“American Spirits reveals the real stories behind hit dramas like HBO’s Boardwalk Empire and also provides timely perspectives on current constitutional debates about the government’s role in our lives,” said National Constitution Center President and CEO David Eisner. “From the ratification of the 18th Amendment to its repeal with the 21st Amendment, we can learn powerful lessons from this fascinating and politically charged story.”

The 5,000-square-foot exhibition will feature over 120 rare artifacts, including:

Original ratification copies of the 18th and 21st Amendments
A hatchet used by Carry Nation during one of her barroom-smashing raids
A Prohibition Bureau Badge issued by the Department of Justice in 1931
Temperance propaganda, including pamphlets, school lesson manuals, speeches, and hymnals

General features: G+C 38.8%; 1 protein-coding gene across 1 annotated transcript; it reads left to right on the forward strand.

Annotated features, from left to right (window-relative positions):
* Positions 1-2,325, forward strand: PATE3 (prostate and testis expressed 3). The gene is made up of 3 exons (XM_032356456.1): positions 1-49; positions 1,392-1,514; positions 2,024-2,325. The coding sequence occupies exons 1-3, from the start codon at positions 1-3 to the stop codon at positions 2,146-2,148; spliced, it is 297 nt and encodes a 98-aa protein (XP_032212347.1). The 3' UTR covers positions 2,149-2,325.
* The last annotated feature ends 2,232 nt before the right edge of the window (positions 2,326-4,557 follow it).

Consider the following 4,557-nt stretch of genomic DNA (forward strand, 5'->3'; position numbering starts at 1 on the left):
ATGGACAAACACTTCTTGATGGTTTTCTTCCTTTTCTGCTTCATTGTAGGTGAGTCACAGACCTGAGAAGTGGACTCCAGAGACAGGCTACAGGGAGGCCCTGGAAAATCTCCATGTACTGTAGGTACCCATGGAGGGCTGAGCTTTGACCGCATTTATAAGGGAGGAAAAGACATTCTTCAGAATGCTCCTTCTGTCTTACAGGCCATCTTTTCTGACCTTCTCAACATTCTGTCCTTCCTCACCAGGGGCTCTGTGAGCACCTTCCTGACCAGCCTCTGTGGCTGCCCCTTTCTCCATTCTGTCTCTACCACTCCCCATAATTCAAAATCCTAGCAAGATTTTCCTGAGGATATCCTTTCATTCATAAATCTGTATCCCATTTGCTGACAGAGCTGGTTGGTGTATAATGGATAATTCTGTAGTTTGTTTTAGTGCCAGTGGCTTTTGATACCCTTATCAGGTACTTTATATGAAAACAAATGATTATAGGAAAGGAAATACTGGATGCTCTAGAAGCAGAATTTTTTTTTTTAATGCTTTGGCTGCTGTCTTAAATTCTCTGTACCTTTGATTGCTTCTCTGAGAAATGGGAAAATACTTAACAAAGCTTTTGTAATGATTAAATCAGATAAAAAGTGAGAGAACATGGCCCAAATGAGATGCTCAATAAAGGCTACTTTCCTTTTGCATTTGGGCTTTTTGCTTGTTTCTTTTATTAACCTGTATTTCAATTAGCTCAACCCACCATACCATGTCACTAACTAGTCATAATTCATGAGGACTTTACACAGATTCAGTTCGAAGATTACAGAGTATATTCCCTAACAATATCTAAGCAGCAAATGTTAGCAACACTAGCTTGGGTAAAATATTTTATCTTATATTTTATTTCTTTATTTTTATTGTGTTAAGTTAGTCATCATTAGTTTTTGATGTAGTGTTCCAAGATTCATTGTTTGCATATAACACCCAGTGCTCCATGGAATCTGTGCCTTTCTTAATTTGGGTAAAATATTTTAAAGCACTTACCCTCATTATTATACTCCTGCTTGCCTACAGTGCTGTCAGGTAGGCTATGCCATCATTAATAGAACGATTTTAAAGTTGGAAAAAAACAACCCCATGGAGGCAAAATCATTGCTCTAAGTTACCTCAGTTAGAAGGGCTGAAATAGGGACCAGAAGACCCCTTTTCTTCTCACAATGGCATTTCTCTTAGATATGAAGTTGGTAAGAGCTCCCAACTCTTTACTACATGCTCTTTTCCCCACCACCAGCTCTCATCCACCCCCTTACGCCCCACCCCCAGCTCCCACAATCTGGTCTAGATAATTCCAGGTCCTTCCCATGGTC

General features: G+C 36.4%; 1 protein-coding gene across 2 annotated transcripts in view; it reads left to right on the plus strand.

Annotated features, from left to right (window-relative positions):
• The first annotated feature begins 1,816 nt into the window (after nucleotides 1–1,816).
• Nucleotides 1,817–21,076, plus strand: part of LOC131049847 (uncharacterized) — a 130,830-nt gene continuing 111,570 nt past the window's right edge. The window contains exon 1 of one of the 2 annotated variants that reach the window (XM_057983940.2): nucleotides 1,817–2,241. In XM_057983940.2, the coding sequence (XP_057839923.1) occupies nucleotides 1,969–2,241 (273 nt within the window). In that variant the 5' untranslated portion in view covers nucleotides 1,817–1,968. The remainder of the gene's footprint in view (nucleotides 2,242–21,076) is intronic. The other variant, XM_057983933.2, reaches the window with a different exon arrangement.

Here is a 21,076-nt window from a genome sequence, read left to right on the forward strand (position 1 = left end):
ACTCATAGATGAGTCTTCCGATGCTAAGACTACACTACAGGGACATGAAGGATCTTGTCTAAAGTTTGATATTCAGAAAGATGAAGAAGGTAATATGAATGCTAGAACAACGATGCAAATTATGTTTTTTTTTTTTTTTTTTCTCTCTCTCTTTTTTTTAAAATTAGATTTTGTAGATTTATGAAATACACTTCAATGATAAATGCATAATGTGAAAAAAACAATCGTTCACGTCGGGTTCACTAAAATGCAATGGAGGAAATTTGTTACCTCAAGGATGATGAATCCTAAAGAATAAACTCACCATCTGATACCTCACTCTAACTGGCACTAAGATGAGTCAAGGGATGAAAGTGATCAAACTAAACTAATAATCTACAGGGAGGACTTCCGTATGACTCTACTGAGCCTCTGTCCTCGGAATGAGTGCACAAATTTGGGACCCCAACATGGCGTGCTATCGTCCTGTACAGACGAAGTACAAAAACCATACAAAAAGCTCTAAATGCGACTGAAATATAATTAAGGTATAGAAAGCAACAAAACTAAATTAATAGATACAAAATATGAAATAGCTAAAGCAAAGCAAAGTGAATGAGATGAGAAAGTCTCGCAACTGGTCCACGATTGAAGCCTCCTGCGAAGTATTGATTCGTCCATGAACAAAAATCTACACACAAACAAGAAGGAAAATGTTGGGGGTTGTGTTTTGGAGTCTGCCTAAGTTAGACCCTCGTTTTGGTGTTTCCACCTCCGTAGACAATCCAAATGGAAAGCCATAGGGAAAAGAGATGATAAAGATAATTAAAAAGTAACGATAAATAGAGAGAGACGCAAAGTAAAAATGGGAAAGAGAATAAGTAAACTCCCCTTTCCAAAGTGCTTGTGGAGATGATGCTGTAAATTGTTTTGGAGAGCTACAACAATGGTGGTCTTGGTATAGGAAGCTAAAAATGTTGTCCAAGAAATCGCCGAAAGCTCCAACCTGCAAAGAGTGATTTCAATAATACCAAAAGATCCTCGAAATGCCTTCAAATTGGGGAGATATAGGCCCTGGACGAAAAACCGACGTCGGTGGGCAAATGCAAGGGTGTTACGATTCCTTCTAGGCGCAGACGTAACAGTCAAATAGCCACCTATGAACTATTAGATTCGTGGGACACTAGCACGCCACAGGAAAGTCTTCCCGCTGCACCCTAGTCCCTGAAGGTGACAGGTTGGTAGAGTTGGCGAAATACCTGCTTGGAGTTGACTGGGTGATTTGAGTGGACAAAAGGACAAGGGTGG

The phone used by Roy Olmstead, the defendant in the landmark Olmstead v. United States wiretapping case, to run his bootlegging empire
Flapper dresses, cocktail couture, and other women’s and men’s fashion accessories from the 1920s
Original home manufacturing items used for making moonshine, homebrewed beer, and other illegal and highly potent liquor
One of the first crates of Budweiser produced after the “Beer Act,” which passed in April 1933 and changed the legal limit for “intoxicating” beverages to 3.2% per volume to allow for the return of beer production.

Interactive elements and immersive environments will bring to life the sights, sounds, and experiences of the time period. Wayne Wheeler’s Amazing Amendment Machine, a dazzling 20-foot-long, eight-foot-tall carnival-inspired contraption, will trace how the temperance movement culminated in the 18th Amendment. In addition, visitors can: